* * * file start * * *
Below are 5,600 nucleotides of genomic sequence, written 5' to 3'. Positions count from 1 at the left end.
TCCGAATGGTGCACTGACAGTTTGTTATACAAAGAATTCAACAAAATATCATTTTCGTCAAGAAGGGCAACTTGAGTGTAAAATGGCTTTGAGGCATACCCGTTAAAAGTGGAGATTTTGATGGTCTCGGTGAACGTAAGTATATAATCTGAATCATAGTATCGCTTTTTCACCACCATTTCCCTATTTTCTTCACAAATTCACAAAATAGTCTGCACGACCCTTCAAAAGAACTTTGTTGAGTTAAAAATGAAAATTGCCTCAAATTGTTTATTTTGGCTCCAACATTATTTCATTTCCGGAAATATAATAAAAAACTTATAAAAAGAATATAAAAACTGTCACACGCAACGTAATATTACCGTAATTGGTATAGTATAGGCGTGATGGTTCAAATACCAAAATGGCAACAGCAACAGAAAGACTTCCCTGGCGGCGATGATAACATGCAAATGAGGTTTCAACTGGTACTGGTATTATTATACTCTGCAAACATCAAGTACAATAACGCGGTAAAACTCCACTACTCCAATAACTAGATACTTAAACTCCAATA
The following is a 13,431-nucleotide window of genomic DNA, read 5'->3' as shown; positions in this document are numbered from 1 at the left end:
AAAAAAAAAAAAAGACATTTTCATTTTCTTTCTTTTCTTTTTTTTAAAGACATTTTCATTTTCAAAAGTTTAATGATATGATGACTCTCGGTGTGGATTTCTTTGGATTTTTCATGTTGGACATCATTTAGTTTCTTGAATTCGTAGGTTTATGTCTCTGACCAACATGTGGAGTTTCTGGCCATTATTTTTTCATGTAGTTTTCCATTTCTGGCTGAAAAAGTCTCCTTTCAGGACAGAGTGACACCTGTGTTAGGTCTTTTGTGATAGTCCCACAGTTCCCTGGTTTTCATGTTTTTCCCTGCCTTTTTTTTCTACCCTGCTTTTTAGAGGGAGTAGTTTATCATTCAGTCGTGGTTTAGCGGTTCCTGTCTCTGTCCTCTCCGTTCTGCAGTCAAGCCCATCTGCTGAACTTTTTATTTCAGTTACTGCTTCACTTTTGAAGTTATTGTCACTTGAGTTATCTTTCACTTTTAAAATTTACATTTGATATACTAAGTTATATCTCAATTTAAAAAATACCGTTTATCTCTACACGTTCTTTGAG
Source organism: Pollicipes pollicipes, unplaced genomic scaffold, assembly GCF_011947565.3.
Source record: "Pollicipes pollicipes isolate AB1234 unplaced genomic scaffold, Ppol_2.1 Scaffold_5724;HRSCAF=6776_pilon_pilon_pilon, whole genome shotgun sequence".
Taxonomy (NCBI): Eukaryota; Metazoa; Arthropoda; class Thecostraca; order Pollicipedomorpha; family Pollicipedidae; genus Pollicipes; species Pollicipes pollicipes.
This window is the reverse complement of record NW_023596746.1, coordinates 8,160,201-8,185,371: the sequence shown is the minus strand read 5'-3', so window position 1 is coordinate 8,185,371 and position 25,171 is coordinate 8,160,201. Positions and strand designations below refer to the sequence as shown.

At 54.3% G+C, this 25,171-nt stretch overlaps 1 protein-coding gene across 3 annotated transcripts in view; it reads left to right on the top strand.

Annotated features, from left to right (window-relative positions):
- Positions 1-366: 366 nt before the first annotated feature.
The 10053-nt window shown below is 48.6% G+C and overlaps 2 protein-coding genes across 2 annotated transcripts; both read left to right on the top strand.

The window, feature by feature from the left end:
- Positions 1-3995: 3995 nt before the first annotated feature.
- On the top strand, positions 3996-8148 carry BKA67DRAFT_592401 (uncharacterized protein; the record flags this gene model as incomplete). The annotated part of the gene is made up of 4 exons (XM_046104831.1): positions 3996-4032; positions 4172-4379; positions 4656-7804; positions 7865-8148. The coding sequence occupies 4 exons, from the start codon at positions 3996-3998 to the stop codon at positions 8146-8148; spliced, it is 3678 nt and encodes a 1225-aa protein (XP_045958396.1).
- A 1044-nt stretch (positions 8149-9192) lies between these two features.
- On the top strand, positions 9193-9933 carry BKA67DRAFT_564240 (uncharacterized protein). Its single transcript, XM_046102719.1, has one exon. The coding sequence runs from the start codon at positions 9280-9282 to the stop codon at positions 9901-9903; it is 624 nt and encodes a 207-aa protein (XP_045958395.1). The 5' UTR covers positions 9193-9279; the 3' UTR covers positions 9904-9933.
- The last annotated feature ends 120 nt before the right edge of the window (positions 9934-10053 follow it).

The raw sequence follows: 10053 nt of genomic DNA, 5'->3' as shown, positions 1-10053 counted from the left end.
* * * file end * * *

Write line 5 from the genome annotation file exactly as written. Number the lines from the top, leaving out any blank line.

Source organism: Pollicipes pollicipes, unplaced genomic scaffold, assembly GCF_011947565.3.